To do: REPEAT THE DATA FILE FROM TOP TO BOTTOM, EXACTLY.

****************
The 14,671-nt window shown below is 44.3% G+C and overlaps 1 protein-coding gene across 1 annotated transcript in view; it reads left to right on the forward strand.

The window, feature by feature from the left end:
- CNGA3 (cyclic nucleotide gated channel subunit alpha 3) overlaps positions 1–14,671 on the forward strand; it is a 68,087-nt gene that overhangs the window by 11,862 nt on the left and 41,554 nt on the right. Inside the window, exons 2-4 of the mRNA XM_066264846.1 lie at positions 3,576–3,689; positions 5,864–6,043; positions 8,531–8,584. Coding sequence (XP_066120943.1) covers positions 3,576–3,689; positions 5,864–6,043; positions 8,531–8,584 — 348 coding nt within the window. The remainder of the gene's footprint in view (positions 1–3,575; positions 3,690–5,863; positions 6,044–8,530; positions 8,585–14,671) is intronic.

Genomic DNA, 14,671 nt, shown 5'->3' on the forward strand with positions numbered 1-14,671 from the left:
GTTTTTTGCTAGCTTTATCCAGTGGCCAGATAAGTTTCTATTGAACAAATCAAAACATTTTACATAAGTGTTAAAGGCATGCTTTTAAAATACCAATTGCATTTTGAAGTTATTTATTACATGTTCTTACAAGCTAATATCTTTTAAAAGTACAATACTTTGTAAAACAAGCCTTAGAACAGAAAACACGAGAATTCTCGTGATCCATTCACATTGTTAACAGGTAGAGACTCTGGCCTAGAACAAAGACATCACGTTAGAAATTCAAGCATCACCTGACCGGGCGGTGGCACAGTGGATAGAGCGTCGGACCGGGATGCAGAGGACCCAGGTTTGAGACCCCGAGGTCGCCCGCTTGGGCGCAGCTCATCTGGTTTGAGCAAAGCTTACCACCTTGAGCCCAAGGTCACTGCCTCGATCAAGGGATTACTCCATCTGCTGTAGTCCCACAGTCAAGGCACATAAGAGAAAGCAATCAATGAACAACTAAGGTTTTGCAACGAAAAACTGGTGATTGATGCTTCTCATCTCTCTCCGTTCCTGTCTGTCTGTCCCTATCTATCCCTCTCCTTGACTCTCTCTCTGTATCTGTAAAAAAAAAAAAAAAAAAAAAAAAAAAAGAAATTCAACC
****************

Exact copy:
The 14,671-nt window shown below is 44.3% G+C and overlaps 1 protein-coding gene across 1 annotated transcript in view; it reads left to right on the forward strand.

The window, feature by feature from the left end:
- CNGA3 (cyclic nucleotide gated channel subunit alpha 3) overlaps positions 1–14,671 on the forward strand; it is a 68,087-nt gene that overhangs the window by 11,862 nt on the left and 41,554 nt on the right. Inside the window, exons 2-4 of the mRNA XM_066264846.1 lie at positions 3,576–3,689; positions 5,864–6,043; positions 8,531–8,584. Coding sequence (XP_066120943.1) covers positions 3,576–3,689; positions 5,864–6,043; positions 8,531–8,584 — 348 coding nt within the window. The remainder of the gene's footprint in view (positions 1–3,575; positions 3,690–5,863; positions 6,044–8,530; positions 8,585–14,671) is intronic.

Genomic DNA, 14,671 nt, shown 5'->3' on the forward strand with positions numbered 1-14,671 from the left:
GTTTTTTGCTAGCTTTATCCAGTGGCCAGATAAGTTTCTATTGAACAAATCAAAACATTTTACATAAGTGTTAAAGGCATGCTTTTAAAATACCAATTGCATTTTGAAGTTATTTATTACATGTTCTTACAAGCTAATATCTTTTAAAAGTACAATACTTTGTAAAACAAGCCTTAGAACAGAAAACACGAGAATTCTCGTGATCCATTCACATTGTTAACAGGTAGAGACTCTGGCCTAGAACAAAGACATCACGTTAGAAATTCAAGCATCACCTGACCGGGCGGTGGCACAGTGGATAGAGCGTCGGACCGGGATGCAGAGGACCCAGGTTTGAGACCCCGAGGTCGCCCGCTTGGGCGCAGCTCATCTGGTTTGAGCAAAGCTTACCACCTTGAGCCCAAGGTCACTGCCTCGATCAAGGGATTACTCCATCTGCTGTAGTCCCACAGTCAAGGCACATAAGAGAAAGCAATCAATGAACAACTAAGGTTTTGCAACGAAAAACTGGTGATTGATGCTTCTCATCTCTCTCCGTTCCTGTCTGTCTGTCCCTATCTATCCCTCTCCTTGACTCTCTCTCTGTATCTGTAAAAAAAAAAAAAAAAAAAAAAAAAAAAGAAATTCAACC